Happily, the Advocate this morning posted a story that keeps us abreast of the evolving tale of BellSouth’s legal attempts to keep Lafayette from building its fiber-optic telecommunications utility.
It’s upbeat; Lafayette is still winning. This time by default. The two take-home messages seem to be that 1) BellSouth did not, after all, file an appeal of the PSC regulatory ruling as they had promised, and 2) that the city is going to argue, on December 29th, that among other things, BellSouth filed late before the court trial and so should never had been heard them and should be dismissed now.
So, in both cases, Lafayette wins by default.
I wish I was as confident as the city seems to be. The good news from the story:
Louisiana Public Service Commission rules that would govern Lafayette Utilities Systems’ telecommunications project were not challenged in court by the deadline, meaning one more hurdle has been passed for the project to move forward, LUS Director Terry Huval said.
And, about the two lawsuits (now joined) that are coming up for review:
Anyone who disagreed with the proposition should have filed suit within 60 days of the election, Lafayette argues in its briefs to the 3rd Circuit.
Instead, BellSouth waited to file suit against the bond ordinance.
State law says that should no suit be brought within 60 days of an election, “the authority to incur or assume debt … or issue the bonds, the legality thereof … shall be conclusively presumed to be valid, and no court shall have authority to inquire into such matters.”
It does sound good, and I’d like to believe our troubles are almost over. But. Maybe it’s once burned twice shy but I can’t help but notice that BellSouth has filed late before and gotten away with it. That’s the only reason we now have that argument to use during the appeal.
If you look back over the history of court deadlines and filings one thing that jumps out is that at every turn BellSouth has filed as late as the law could possibly allow and, often, just a little bit later. The no doubt intended result is to stretch the process out for as long as is humanly possible. So you have to ask is there any way that BellSouth could be trying to manipulate the system to buy more time?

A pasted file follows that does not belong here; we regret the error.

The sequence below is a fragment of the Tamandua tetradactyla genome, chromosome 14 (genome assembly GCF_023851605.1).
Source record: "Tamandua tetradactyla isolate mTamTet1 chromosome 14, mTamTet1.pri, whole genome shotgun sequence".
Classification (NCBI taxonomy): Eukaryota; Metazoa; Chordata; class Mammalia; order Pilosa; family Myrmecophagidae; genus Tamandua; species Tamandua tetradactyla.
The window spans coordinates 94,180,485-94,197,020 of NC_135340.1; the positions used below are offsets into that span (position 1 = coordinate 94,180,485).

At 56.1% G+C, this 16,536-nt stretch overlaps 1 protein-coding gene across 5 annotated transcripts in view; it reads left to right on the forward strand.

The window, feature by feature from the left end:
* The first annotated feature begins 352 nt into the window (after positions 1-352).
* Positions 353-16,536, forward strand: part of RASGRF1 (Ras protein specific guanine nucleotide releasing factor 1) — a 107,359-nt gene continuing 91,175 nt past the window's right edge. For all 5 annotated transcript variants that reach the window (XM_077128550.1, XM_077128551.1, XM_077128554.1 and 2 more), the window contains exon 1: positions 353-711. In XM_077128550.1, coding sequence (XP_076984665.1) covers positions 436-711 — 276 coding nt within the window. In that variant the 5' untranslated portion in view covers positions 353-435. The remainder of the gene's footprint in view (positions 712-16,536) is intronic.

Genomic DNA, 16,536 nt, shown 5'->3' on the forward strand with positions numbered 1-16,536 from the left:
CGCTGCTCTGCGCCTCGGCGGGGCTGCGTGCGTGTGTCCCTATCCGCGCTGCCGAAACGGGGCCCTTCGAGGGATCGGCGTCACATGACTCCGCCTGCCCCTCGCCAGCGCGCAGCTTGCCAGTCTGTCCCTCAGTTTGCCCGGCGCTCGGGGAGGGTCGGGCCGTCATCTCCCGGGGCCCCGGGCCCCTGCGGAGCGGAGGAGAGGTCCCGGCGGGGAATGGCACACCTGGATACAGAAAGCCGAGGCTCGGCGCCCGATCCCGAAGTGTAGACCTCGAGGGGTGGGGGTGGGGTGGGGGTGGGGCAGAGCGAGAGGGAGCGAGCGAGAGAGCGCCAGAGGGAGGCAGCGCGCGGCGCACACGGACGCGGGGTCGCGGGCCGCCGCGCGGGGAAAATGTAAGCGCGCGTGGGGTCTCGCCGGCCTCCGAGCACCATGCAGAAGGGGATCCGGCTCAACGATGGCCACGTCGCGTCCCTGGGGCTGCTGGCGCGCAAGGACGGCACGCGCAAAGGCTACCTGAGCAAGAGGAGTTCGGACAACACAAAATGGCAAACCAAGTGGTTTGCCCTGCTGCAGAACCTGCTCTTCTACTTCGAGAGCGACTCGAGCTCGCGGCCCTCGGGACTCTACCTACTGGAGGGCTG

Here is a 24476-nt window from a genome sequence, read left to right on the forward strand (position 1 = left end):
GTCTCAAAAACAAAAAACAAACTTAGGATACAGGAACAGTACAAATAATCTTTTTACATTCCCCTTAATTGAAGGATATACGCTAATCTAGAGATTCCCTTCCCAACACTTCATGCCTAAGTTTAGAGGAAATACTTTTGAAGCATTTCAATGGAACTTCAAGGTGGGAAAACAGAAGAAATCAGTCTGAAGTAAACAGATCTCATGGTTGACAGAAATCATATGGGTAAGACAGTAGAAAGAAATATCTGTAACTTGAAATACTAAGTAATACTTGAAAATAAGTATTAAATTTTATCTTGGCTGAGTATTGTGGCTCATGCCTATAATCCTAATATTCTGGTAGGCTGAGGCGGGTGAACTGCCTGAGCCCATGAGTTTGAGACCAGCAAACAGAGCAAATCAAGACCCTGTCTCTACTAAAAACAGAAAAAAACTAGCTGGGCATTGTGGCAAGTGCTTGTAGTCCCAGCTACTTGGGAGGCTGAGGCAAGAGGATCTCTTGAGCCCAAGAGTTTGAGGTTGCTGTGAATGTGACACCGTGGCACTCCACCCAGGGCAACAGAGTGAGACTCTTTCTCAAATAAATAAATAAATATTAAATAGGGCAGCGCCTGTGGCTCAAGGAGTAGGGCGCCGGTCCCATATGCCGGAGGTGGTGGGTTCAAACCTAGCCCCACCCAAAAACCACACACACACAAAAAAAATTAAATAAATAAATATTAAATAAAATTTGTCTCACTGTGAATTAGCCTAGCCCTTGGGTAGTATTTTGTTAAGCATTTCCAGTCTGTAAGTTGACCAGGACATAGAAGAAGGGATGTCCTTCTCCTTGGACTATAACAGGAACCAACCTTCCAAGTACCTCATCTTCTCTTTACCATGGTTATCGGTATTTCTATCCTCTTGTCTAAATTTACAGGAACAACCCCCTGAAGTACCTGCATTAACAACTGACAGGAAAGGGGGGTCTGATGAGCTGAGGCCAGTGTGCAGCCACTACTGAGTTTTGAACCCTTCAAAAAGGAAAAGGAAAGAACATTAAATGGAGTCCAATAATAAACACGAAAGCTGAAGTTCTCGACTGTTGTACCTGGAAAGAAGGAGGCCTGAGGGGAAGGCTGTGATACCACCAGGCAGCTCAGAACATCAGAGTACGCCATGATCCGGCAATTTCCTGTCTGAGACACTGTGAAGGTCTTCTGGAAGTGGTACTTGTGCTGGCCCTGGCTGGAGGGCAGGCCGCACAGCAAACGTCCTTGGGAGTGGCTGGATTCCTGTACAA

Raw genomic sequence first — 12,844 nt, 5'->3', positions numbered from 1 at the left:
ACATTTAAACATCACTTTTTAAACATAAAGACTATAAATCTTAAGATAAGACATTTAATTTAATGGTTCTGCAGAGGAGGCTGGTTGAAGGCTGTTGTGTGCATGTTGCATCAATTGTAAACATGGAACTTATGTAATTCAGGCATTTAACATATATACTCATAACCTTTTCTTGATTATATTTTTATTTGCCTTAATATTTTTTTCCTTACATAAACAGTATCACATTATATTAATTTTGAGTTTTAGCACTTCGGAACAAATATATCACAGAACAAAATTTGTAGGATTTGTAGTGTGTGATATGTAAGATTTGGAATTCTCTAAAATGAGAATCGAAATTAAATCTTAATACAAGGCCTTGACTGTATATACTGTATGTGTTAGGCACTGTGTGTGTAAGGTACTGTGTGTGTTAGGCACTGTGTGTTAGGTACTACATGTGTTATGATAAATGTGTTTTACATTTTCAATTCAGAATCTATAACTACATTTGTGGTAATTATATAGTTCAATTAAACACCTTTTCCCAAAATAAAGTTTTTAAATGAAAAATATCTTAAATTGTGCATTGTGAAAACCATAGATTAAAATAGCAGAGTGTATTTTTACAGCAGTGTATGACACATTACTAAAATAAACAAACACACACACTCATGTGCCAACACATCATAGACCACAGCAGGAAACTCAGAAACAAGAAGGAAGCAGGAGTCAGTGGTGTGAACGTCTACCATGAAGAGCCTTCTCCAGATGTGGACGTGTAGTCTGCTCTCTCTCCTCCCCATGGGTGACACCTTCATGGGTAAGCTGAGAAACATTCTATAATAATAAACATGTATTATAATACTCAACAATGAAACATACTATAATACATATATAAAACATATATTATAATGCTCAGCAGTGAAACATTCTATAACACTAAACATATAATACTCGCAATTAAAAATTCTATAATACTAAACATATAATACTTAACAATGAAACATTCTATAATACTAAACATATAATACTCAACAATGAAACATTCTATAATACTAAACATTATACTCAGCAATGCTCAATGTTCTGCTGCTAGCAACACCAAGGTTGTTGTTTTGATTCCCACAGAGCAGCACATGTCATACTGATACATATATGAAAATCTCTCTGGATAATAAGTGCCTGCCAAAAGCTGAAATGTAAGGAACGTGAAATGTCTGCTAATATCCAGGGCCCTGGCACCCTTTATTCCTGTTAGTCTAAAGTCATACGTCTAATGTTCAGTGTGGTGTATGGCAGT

Unhappily, I’ve asked around and it turns out that there is. Remember the evil sisters Katrina and Rita? Well with the courts in New Orleans and Lake Charles out of commission and with clients and their lawyers scattered to the four corners of the country something needed to be done. The Governor issued an executive order (well three, actually) and the legislature followed up with a law that “suspended” legal deadlines. There are serious questions as to whether these were truly legal, and more questions about whether the legislature broke new, questionable ground in going beyond “suspense” and into “extension.” The Supreme Court stepped in to note that, in any case, they intend to try to honor the intent of the Governor and the Lege. The consequence of all this, legal eagles mutter quietly, is that responsible lawyers are queasy about relying on the suspension for any case that matters to their clients (that is to say for any case). However, since the suspension is manifestly justified in many individual instances, especially where the court is in a hard-hit area, lawyers really do not want to challenge the suspension…it does too much good and the state Supreme Court has indicated that it understands all this.
Now both those motivations, for avoiding using the extension, and at the same time for not challenging it, the alert reader will note, apply to concientious, not contentious lawyers. Lawyers who are motivated simply to stretch out time and expensively tie up the other side might not be so ready to help out by avoiding the mess altogether.
Contentious lawyers might view this as an opportunity to work the system yet again. Even though both Lafayette and Atlanta are nowhere near venues that were knocked out by the sisters–the courts in Lafayette and the lawyers in Atlanta and Lafayette scarcely missed a beat–they might still argue that they should be allowed to wait until January the third. I think our BellSouth law department is contentious rather than concientious and so expect to hear from them on the third (or maybe the fourth). Their history so far is to wait to the last minute, to try run out the clock, and I don’t expect that to change.
I could be wrong; if I am it will be an indication that BellSouth has decided to start playing fair–and that would be good news indeed. I’ll have to wait till January the fourth, though, to find out for sure.